Perestroika in North Korea?
It looks like North Korea is in for its own perestroika. Recent reports from Pyongyang suggest that young North Korean leader Kim Jong-un has opted for a new leadership style, which may be a precursor to reform.
Foreign observers began speculating recently when photographs of the North Korean leader accompanied by an unidentified attractive woman appeared across the media. Pyongyang television later confirmed that the woman seen with Kim Jong-un was his wife, Ri Sol-ju. Traditionally, North Korea has hidden its first ladies, and experts began comparing Kim’s decision to allow his wife to appear in public to a similar decision by Mikhail Gorbachev.
Kim and Ri visited the construction of a new amusement park in Pyongyang feathering a mini golf course, a swimming pool and an aquarium. The construction workers, who are also soldiers, welcomed them with an enthusiastic “Hurrah!” and presented Kim Jong-un with bouquets of flowers, reported the Korean Central News Agency (KCNA). This media breakthrough marked a softening of the traditionally forbidding image of a North Korean leader.
Furthermore, in early July, the Democratic People’s Republic of Korea television channel aired a show with performers dressed as Mickey Mouse, Winnie the Pooh and Snow White. The show was performed by the band Moranbong, which was formed a few months ago at Kim’s behest. In the video, characters can be seen dancing against the background of footage from popular cartoons, including Dumbo and Beauty and the Beast. It would be the same as if the Korean revolutionary opera “Sea of Blood” was performed on Broadway.
Other changes have included extending the coverage of the London Olympics to five hours a day from the standard 15-minute late night review. For the first time in the country’s history, people were able to watch North Korean athletes receive their medals.
“So far, we have observed changes in leadership style, but it is hard to say whether the country’s political objectives have changed,” said Georgy Toloraya, director of the Korean program at the Institute of Economics of the Russian Academy of Sciences.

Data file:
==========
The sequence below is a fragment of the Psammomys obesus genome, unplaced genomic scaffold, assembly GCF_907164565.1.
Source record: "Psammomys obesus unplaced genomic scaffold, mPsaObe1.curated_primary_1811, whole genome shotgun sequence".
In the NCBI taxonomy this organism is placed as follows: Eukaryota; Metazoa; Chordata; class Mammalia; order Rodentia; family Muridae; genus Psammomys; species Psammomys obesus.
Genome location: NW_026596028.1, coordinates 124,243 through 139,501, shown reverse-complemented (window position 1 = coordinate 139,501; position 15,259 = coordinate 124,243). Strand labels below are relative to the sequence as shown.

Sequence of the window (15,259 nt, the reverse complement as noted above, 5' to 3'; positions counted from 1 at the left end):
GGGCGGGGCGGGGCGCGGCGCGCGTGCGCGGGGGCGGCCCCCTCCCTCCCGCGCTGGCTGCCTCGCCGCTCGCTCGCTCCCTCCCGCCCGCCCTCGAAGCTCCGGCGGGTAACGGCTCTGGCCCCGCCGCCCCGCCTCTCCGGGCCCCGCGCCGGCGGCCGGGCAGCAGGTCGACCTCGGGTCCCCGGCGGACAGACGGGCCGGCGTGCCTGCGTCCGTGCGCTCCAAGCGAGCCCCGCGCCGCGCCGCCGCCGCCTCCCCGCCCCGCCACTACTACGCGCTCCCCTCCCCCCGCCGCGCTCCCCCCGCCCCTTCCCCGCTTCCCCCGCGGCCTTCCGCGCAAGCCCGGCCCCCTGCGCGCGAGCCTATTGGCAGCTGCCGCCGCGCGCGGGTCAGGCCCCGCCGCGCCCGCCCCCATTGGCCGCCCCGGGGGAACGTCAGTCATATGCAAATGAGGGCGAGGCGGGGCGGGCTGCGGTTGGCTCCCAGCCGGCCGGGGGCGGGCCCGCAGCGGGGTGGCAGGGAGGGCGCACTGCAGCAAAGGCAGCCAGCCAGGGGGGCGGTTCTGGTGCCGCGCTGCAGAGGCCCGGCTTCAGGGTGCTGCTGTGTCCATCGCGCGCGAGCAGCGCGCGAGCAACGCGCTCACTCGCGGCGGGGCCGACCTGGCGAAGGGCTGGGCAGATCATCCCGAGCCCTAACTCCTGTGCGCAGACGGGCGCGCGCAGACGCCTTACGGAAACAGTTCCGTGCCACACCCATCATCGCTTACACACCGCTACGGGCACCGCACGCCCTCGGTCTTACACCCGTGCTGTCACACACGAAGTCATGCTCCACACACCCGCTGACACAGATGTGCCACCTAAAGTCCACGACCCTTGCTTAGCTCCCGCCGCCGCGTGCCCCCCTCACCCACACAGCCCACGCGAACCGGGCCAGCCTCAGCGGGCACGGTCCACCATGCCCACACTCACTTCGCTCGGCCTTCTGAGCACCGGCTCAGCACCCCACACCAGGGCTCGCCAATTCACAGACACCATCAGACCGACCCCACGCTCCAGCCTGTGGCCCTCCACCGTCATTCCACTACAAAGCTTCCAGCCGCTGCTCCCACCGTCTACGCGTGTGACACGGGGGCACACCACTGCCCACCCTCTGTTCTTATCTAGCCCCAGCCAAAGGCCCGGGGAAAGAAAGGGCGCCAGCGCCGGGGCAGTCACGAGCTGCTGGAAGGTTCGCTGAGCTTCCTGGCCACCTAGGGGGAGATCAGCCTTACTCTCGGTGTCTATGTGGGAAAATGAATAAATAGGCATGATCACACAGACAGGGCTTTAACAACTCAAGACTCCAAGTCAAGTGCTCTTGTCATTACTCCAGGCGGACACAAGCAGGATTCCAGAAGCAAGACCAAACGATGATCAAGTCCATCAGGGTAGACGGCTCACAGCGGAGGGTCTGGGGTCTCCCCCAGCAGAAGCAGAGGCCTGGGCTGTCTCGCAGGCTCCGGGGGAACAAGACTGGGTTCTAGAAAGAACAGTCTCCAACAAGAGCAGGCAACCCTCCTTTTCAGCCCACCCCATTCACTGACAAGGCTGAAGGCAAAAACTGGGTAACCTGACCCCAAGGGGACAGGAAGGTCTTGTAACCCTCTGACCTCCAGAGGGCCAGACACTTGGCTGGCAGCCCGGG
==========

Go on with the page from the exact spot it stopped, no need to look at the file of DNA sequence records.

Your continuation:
Toloraya admitted that there were certain preconditions for changing policies. “Specifically, there have been reports that North Korea has been experimenting with methods in agriculture. They said that a resolution was issued on June 28 to create smaller teams of four to six workers to replace the larger ones. What this means is that families will have a specific plot of land to work on, and they will be able to keep 30 percent of the harvest,” he said.
Toloraya noted that if the resolution is implemented effectively, then it will indicate that the North Korean elites have developed an understanding that reforms are called for.
Reforms in China and Vietnam also began with similar moves in agriculture. Such reforms helped Vietnam turn from a chronic importer of rice perpetually on the verge of famine into an exporter of rice within just three years. Crop failures have become a scourge of the North Korean regime.
Incidentally, this all happened against the backdrop of the dismissal of Ri Yong-ho, chief of the general staff of the Korean People’s Army, which received scant coverage in the official media, indicating that the influence of military conservatives has been growing weaker.
“This all suggests that North Korea is undergoing very interesting processes, and the vector of these processes is a certain turn of the regime from stubborn persistence towards more flexible forms of governance and the search for new ways forward,” Toloraya said.
However, any hope experts have for reform in the regime only applies to the domestic social sphere, and is not expected to extend to North Korea’s nuclear program.
Singapore recently hosted unannounced talks between North Korean diplomats and an unofficial U.S. delegation. Following the talks, Choi Sun-hee, deputy director of North Korea’s Foreign Ministry, sent an email to Voice of America’s Korean Service saying that her government has “no choice but to re-examine the nuclear issue due to the United State’s firm and hostile policies towards it.” “Unless there is a change on the U.S. side,” she added, “the prospect of denuclearization by North Korea is very remote.
“If the US is sincerely ready to engage in dialogue and withdraws its hostile policies – not through words but through action – to resolve the nuclear issue and improve relations between the two sides, we will be willing to work to resolve the issues,” Choi said.
Then again, appealing directly to the American media is an unconventional approach for the North Korean administration. The message implies a call for a dialogue rather than habitual threats, which, incidentally, was what Gorbachev started with.
Andrei Ilyashenko writes on Middle Eastern affairs for Voice of Russia.